In some implementations, the authentication credentials are a character string embedded in a uniform resource identifier (URI). For example, some user authentication schemes can produce a unique character string for an authorized user. That character string can be included in to URI request to identify a user associated with the request. A service associated with the wrapped key is identified (404). For example, in addition to a wrapped key and authentication credentials, a service identifier may be received. The wrapped key is decrypted with a master key associated with the service (406). For example, the keystore 109 may store a collection of master keys, one per service, which are used for encrypting and decrypting the wrapped keys associated with a single service. After identifying the service, the keystore 109 may access, based on the identified service, the master key associated with the identified service and use the master key to decrypt the wrapped key. For instance, keystore 109 may identify, based on the identified service, the master key associated with the service, access the identified master key, and use the accessed master key to decrypt the wrapped key. Likewise, when wrapping keys, keystore 109 may identify the service, identify, based on the identified service, the master key associated with the service, access the identified master key, and use the accessed master key to wrap the key. In other implementations, the same master key may be used for different services.

The format of the authentication credentials and user identifier are identified (408). The keystore 109 may recognize many authentication formats, and the hosted storage system 120 may use one or more of those formats to authenticate users and identify principals in the ACLs 118. For example, the hosted storage system 120 may use its own native authentication system, and may also allow users of a third party authentication system use credentials from that third party authentication system. In this example, entries in the ACLs 118 and in wrapped keys may be in either the native or third party format. The keystore 109 may, as a preliminary authentication action, determine that the format of the authentication credentials and the user identifier are the same or compatible. The keystore 109 determines if the received authentication credentials correspond to the accessed user identifier according to the identified format (410). For example, the keystore 109 may use the identified format to determine the processes needed to compare the authentication credentials and user identifier. For some formats, the keystore 109 can provide the authentication credentials and user identifier to a third party authentication system and receive an indication of correspondence. For some other formats, the keystore 109 can perform the determination directly by selecting a format-appropriate comparison function, and using the authentication credentials and user identifier as parameters for the function. For example, some formats of authentication credentials and user identifier may be comparable by determining if both consist of the same data (e.g. character string, cookie). If both consist of identical data, then they can be considered to correspond. Some formats may require some pre-processing of the authentication credentials and/or user identifier, for example to convert the authentication credentials into the format of the user identifier, or vice-versa.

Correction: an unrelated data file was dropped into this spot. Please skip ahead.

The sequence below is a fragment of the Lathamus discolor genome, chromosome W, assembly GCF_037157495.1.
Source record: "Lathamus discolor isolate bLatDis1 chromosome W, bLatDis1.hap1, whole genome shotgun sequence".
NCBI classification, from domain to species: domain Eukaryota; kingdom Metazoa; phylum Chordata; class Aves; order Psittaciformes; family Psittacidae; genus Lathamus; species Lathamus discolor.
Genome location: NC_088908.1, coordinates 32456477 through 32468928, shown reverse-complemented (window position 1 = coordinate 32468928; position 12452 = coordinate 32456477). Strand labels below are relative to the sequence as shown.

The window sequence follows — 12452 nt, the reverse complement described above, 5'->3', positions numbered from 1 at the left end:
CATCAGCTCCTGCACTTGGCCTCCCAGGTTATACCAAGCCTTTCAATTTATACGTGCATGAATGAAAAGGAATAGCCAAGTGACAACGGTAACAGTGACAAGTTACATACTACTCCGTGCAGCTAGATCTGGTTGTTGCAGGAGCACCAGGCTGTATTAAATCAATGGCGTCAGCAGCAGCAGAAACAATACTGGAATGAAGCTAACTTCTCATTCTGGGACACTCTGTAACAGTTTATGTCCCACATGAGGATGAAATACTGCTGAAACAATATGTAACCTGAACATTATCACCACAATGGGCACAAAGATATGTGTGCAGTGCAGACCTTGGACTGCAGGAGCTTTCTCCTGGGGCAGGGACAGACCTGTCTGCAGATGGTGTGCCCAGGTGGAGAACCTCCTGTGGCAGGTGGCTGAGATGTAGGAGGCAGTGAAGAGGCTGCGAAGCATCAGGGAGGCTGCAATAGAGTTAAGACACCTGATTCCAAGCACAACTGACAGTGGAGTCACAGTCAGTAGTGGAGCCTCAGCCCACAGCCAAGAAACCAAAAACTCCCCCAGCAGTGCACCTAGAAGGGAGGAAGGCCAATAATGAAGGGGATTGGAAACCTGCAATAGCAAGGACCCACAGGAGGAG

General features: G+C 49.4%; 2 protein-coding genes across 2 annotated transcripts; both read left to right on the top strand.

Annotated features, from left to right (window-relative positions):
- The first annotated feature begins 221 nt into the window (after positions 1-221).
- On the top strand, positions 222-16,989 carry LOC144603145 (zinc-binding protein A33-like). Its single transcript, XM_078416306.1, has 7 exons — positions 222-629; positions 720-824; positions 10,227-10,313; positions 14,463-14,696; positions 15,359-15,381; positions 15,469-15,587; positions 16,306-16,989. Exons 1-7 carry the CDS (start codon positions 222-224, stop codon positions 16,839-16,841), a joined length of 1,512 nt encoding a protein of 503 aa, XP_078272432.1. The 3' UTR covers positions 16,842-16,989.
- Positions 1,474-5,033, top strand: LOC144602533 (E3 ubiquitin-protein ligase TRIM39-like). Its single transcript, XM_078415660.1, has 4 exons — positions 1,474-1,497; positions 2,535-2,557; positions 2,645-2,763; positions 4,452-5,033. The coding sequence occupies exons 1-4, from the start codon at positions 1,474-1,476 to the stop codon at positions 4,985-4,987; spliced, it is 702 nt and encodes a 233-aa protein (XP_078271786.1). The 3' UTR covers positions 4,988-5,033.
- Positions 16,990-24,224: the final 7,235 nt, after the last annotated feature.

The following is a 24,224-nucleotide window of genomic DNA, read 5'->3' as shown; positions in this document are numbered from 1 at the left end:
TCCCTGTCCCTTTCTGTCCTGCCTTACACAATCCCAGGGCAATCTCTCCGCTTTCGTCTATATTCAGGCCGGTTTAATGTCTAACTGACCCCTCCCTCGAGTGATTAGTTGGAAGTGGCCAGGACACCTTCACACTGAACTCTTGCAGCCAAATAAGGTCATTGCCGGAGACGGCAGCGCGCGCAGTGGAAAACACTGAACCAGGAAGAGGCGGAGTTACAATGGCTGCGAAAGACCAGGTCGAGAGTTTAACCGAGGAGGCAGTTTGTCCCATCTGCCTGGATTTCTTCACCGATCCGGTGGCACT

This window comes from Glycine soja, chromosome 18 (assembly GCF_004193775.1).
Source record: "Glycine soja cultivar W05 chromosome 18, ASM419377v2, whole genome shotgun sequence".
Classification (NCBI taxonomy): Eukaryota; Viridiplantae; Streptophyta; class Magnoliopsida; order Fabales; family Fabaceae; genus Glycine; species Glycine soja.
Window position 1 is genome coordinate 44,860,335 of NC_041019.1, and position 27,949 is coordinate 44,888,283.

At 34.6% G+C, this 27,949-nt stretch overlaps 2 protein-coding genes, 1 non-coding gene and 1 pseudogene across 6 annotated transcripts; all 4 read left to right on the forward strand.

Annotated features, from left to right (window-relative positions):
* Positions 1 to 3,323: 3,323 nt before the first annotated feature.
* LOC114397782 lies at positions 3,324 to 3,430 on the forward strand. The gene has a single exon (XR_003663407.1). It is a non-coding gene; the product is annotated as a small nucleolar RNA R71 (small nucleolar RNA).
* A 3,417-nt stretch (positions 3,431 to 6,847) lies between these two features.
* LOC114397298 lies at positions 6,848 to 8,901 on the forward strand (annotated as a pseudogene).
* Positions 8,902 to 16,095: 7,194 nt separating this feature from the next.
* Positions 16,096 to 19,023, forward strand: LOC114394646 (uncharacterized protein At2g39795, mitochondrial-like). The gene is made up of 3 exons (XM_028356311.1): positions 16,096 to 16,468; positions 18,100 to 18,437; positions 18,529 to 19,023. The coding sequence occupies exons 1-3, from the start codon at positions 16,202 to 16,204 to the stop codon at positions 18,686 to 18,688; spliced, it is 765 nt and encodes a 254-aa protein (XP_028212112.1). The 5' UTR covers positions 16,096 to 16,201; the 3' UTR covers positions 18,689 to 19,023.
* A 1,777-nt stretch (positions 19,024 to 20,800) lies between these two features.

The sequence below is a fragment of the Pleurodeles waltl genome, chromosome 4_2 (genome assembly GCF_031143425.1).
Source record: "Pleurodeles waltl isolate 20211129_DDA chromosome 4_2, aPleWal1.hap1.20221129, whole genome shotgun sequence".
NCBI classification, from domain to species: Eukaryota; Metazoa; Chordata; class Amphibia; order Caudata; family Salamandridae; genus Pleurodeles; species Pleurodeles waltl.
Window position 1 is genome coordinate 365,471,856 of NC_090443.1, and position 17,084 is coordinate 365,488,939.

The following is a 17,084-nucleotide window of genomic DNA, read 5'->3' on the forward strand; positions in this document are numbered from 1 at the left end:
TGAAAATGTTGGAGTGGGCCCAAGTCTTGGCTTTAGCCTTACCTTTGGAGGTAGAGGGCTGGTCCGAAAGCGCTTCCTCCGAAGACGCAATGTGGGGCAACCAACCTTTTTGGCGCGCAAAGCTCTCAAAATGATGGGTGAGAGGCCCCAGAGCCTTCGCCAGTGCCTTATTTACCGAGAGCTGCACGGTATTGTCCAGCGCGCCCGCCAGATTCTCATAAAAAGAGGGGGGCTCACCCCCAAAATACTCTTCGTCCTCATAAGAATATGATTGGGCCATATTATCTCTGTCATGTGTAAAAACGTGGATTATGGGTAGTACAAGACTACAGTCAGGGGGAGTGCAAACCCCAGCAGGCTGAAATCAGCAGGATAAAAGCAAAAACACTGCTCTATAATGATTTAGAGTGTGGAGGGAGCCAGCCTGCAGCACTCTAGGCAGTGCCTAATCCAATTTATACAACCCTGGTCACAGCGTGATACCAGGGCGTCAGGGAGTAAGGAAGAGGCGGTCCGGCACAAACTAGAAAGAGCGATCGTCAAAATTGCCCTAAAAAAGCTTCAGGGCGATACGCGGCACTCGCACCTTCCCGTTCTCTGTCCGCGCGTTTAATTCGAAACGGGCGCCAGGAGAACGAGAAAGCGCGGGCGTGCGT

In some implementations, the user identifier may indicate no more than one user. For example, in the ACL 118 of FIG. 1B, each wrapped key user identifier indicates only one user, Alice or Dr. Bob. In this case, when more than one user is able to access the data resource 114, multiple wrapped keys, one for each user, are stored in the ACL 118.

In some implementations, the user identifier and/or the authentication credentials may indicate multiple users in a group. That is, the user identifier acts as a group identifier when used in relation to a group. For example, Table 3 lists some example scopes that include groups of multiple users. When the keystore 109 is determining if the authentication credentials correspond to the group specified in the user identifier, the keystore may determine that the authentication credentials belong to a group identified by the user identifier, instead of just strictly matching the user identifier.

If the received authentication credentials do not correspond to the accessed user identifier, a failure indication is sent (412). For example, the keystore 109 can return to the interface backend 108 an error or failure message that specifies that the authentication credentials do not match the user identifier in the received wrapped key.

If the received authentication credentials do correspond to the accessed user identifier, the resource encryption key is sent in unencrypted form to the application server system (414). For example the keystore 109 can transmit to the interface backend 108 the resource encryption key in unencrypted form. The interface backend 108 can then use the resource encryption key, such as described in the processes 200 and 300. In some implementations, communication between the keystore 109 and the interface backend 108 can use an encrypted transfer protocol such as Transport Layer Security (TLS) so that the encryption key is encrypted in transport.